Eggs & Kids – New Guidelines and Fun Food IdeasPresident's Blog
I remember when I had my first child and was ready to introduce solid foods. There was so much to learn! The public health directives at the time were quite detailed (and strict!) about which foods to introduce, and what order they should be introduced in. I remember carefully introducing rice cereal, vegetables and fruit as first foods.
We were told to delay introducing certain allergenic foods to help reduce the risk of our baby developing a food allergy. Peanuts and egg whites were on the “do not serve” list until kids were at least over a year old.
Oh, how times have changed! Guidelines are much more relaxed, and the main goal is to introduce iron-rich foods beginning at six months of age, because baby’s iron stores have been depleted by then.
What about allergies? Pediatricians and dietitians have scoured the research and have changed their minds based on science. They now say there is no convincing evidence to delay the introduction of allergenic foods such as milk, eggs, soy and nuts. The new guidelines suggest introducing all foods (except honey) when you introduce solids (and honey is delayed due to the possibility of botulism, not due to allergies). In fact, there is evidence suggesting that early introduction is key to helping reduce allergenic reaction.
If I had a baby now, whole eggs would be on the menu as one of their first foods. Eggs are a source of iron, so they are an ideal first food to give babies that essential nutrient. You can easily make scrambled eggs that babies will love, or can make simple two-ingredient pancakes from eggs and banana .
As your baby develops into a toddler and an older child, keep eggs on the menu! They are a good source of protein (6 grams per egg), and are one of few foods to contain vitamin D (for healthy bones), choline (for brain health) and lutein (for eyesight). And if your little one still hasn’t learned to favour fish, you can choose omega-3 enriched eggs such as Naturegg Omega-3, which contain 400 mg omega-3 per egg (kids need a minimum of 100-250 mg/day depending on age). I remember my Dad always reinforcing how eggs contain all of the nutrition we need except vitamin C. There is nothing better for your child!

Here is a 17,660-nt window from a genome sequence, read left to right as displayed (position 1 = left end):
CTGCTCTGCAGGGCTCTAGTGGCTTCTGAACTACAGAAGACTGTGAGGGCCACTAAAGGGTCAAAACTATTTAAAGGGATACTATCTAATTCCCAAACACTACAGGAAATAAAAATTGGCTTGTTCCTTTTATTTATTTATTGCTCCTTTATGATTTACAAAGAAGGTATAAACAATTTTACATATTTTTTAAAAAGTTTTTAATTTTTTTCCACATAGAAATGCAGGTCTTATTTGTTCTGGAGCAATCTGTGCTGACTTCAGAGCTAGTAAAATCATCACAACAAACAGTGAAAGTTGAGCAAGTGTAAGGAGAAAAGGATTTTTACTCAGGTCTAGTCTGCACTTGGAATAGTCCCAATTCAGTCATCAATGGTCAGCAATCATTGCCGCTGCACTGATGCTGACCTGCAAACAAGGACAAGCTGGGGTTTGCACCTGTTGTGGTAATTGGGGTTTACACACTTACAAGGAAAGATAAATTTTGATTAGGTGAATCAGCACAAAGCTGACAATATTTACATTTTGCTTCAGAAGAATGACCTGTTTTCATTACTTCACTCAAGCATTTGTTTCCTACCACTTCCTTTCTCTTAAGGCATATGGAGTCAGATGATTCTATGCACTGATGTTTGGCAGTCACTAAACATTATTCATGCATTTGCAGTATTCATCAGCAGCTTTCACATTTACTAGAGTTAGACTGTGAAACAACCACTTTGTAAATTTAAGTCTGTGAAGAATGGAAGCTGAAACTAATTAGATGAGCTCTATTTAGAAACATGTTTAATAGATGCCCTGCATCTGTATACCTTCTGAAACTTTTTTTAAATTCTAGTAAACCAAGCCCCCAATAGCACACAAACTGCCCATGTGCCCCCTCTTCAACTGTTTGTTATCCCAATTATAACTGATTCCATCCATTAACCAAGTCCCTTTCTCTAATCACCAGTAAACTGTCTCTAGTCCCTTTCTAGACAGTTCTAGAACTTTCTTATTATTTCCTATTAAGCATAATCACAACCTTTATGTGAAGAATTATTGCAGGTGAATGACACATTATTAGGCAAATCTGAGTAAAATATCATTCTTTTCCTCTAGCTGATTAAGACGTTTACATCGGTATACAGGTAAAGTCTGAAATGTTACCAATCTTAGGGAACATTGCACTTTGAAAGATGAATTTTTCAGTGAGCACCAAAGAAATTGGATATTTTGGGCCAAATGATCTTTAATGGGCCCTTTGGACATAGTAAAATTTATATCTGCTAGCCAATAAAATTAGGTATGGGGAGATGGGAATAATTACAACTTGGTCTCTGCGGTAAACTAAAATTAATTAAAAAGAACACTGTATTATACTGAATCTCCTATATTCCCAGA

A whole lot of fun
Whether you are teaching kids to crack an egg, make their first stove-top meal (scrambled eggs are so easy) or decorating a platter of devilled eggs, eggs are simple, versatile and fun. Fun you say? For sure! Take a look at these Unicorn eggs . You can also hard boil eggs, slice them, and use the yolk-white slice as funny eyes on your child plate. Add a red pepper smile, some lettuce hair and a blueberry necklace, and you’ve got food art that’s nutritious too!
Kids also love these Egg “hot dogs” – just toss the wiener and replace it with a mini-omelette and some ketchup. Other kid-friendly recipes you can try are Garden veggie omelette pinwheels and these freezable Lunchbox mini frittatas . What egg recipes do your kids like best? I’d love to hear from you.
President, Burnbrae Farms
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For the seventh year, Burnbrae Farms will match every “Hens and Roosters” gift purchased from World Vision’s Gift Catalogue, up to the value of $15,000. Canadians have the opportunity to purchase “hens and roosters” for families in need in one of the 50 countries that World Vision supports around the world.
Pairing Eggs and Calcium for Bone Health
Do you know that eggs play a role in bone health? Most people make the connection between dairy products, calcium and bone health, but many don’t know that eggs play a role, too! Eggs are one of the few foods that contain vitamin D, which is a vital partner to calcium when building healthy bones. November is the perfect time to talk about pairing calcium and vitamin D in egg and dairy recipes since November is Osteoporosis Month. Osteoporosis Canada is drawing attention to this condition that affects two million Canadians.